Perovskite solar cells in general can degrade when exposed to moisture, harsh temperatures, ultraviolet light, oxygen, and other elements. Such challenges are amplified when the technology is used outside, where the environment is less forgiving, and where solar panels are expected to last for decades.

“I often tell people, in the context of photovoltaics, your iPhone is a wonderful device, but if you put it on your roof for 30 years, I don’t think you expect that it’s still going to be functioning,” said Joe Berry, a senior research scientist at the U.S. Department of Energy’s National Renewable Energy Laboratory. “That’s what we do with solar cells, and we expect them to survive for 30 years.”

Berry is director of the U.S. Manufacturing of Advanced Perovskites Consortium, which brings government labs, academic institutions, and companies together to speed up development of the novel solar technology. With small indoor devices likely to hit shelves first, Berry said early uses of perovskites could guide researchers and manufacturers in developing cells for higher-volume, larger-scale outdoor applications.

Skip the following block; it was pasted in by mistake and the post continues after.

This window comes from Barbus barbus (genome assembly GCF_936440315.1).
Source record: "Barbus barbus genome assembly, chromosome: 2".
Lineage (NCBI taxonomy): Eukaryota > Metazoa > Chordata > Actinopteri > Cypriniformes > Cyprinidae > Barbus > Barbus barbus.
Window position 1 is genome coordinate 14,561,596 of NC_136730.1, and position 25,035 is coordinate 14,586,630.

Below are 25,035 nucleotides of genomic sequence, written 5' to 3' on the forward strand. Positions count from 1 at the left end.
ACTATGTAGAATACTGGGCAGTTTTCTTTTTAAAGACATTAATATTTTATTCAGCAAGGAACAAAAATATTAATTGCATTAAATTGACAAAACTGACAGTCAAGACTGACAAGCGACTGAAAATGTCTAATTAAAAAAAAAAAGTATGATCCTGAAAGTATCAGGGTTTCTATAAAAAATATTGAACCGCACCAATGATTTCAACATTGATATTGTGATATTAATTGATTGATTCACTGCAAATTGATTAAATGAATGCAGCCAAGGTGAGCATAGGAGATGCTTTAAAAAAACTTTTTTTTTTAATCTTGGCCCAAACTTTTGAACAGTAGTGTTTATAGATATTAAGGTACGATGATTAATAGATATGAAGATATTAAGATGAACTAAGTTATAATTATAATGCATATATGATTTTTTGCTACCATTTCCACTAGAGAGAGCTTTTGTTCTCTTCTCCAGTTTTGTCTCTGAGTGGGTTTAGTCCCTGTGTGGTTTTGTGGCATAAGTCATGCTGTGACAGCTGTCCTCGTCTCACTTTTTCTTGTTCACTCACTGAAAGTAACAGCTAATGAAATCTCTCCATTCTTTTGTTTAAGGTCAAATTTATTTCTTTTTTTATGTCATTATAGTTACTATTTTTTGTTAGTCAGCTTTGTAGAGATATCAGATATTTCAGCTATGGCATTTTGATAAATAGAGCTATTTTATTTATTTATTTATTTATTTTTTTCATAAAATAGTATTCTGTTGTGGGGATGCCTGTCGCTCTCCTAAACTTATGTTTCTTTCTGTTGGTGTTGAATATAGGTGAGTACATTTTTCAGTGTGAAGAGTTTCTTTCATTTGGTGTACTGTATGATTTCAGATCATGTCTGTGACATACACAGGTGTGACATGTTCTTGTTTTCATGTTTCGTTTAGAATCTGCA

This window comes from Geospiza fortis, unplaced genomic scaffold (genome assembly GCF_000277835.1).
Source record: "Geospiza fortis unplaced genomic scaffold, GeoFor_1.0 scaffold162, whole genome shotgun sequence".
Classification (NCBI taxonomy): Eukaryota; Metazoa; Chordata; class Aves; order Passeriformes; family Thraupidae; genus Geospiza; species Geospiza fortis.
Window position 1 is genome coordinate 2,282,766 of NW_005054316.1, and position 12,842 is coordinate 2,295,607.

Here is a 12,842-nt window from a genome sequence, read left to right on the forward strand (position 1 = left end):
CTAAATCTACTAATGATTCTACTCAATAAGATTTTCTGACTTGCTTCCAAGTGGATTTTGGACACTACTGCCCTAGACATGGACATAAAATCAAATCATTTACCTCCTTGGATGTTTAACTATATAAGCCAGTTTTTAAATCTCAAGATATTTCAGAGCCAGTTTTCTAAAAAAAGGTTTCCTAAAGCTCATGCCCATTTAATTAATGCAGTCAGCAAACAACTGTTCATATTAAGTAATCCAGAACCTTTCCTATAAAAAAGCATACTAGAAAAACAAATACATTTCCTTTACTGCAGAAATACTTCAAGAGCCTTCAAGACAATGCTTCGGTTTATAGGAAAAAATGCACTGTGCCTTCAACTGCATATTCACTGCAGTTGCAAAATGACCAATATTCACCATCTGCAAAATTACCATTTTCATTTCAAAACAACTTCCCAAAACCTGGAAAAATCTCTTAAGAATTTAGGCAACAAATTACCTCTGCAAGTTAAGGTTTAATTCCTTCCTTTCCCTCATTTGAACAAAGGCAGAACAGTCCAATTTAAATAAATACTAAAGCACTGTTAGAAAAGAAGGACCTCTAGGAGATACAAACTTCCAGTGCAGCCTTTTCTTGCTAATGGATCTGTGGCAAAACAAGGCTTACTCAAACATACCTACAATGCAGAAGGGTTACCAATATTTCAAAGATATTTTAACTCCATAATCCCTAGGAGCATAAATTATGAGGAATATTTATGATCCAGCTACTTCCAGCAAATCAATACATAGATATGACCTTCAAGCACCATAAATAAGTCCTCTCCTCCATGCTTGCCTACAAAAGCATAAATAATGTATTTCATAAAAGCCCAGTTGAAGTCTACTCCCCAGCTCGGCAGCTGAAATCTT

“As soon as you’re able to get to market, the things you learn are just very different than what you can learn being in the lab,” he said.

Perovskite cells aren’t the only material being eyed for indoor photovoltaics. 

A researcher holds a dye-sensitized solar cell based on a copper iodide complex.A researcher holds a dye-sensitized solar cell based on a copper iodide complex.Photo: Marina Freitag

A European research team led by Marina Freitag is developing dye-sensitized solar cells (also known as the Grätzel cell) based on a copper-complex electrolyte. The group recently tested their cells on a thin square of conductive glass. They found that solar cells converted 34 percent of ambient light into electricity at intensities of 1,000 lux, and 31.4 percent at 200 lux from a fluorescent lamp, according to a recent paper.